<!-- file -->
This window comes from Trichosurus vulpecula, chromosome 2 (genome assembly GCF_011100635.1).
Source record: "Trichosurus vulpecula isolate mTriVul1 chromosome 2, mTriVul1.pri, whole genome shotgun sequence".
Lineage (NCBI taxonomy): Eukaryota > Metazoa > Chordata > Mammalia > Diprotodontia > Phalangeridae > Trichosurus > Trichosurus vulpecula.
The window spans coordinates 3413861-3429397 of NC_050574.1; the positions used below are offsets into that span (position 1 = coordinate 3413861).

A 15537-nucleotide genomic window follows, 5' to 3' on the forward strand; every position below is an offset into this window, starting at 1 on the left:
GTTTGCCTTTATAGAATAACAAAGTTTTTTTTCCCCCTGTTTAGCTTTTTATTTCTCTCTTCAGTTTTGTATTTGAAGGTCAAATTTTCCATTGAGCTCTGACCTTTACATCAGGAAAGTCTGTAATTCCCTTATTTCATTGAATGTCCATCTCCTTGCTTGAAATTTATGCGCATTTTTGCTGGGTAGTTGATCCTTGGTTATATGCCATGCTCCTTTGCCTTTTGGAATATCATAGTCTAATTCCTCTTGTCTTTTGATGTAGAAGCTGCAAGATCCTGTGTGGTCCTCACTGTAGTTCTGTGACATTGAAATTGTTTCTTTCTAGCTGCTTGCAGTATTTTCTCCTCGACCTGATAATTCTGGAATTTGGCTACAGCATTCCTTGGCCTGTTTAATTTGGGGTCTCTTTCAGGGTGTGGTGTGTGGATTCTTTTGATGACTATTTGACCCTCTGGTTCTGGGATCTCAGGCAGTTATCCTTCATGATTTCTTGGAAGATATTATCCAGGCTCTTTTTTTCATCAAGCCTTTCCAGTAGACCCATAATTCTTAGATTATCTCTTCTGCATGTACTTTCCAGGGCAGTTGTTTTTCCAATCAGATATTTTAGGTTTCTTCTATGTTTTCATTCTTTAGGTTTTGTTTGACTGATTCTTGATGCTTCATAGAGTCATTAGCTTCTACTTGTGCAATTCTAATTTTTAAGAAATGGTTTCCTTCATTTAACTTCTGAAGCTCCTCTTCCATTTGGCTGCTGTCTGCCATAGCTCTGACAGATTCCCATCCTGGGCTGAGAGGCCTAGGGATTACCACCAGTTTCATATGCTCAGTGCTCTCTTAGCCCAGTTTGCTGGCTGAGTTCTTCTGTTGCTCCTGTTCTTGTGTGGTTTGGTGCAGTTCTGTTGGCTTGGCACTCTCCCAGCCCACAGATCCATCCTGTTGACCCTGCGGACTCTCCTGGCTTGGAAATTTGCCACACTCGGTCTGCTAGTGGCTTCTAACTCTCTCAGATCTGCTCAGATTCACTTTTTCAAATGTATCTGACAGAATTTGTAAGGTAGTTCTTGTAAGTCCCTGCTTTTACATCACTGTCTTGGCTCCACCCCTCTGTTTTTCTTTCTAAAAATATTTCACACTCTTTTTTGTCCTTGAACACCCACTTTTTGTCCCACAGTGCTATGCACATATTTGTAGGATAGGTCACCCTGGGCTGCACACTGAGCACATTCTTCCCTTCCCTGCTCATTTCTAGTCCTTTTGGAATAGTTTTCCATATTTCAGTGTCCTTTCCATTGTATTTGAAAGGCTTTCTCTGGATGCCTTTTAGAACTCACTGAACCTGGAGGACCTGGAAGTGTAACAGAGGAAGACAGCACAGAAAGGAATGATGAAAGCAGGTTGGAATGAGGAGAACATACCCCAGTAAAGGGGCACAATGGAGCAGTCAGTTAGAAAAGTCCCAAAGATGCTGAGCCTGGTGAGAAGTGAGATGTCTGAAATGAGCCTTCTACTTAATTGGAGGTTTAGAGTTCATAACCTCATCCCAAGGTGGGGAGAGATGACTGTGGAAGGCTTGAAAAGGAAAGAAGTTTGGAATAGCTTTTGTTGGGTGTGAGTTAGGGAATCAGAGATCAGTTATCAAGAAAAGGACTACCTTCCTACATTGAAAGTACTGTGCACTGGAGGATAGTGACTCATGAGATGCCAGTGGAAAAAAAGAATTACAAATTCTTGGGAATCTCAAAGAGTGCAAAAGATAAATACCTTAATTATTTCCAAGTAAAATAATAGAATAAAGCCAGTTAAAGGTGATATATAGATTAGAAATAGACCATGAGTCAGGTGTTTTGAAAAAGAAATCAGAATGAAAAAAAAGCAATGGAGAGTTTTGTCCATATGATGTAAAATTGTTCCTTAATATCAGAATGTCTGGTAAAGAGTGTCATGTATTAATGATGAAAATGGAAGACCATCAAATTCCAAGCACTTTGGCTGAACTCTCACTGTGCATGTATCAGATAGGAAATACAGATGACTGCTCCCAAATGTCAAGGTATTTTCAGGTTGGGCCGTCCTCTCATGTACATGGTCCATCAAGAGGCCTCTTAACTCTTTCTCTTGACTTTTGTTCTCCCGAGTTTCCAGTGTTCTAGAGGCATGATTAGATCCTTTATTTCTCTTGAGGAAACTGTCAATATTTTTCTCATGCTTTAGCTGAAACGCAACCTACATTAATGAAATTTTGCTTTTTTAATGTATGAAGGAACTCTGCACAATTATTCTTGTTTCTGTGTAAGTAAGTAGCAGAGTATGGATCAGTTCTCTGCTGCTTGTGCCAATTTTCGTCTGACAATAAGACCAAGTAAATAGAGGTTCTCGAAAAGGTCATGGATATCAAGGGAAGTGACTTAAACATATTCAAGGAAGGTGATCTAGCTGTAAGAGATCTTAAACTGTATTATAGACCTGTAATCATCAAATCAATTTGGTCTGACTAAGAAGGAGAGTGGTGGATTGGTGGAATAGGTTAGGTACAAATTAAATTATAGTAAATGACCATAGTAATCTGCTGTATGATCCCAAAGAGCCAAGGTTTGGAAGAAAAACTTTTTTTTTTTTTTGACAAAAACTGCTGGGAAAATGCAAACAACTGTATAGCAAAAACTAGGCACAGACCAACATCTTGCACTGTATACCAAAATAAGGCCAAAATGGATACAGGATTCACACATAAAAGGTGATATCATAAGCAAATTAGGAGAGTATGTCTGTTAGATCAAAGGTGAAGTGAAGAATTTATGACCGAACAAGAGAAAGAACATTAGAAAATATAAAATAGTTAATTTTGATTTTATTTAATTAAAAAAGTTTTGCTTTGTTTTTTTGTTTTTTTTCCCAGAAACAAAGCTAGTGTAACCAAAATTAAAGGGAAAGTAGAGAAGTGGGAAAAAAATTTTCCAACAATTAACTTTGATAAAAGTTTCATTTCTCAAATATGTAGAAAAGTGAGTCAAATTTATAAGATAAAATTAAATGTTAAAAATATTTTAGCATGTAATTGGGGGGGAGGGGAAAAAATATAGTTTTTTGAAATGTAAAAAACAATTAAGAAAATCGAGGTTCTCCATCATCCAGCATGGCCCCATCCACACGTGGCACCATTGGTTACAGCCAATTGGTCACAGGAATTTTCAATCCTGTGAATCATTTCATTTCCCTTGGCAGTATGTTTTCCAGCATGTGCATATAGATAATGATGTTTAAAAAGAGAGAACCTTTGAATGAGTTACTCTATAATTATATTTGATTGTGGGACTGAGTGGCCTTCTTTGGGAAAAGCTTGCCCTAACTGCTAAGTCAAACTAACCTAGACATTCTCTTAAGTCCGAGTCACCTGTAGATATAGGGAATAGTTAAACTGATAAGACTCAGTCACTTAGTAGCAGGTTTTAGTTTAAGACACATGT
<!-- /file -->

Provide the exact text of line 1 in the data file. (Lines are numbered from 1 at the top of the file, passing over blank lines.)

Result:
This window comes from Trichosurus vulpecula, chromosome 2 (genome assembly GCF_011100635.1).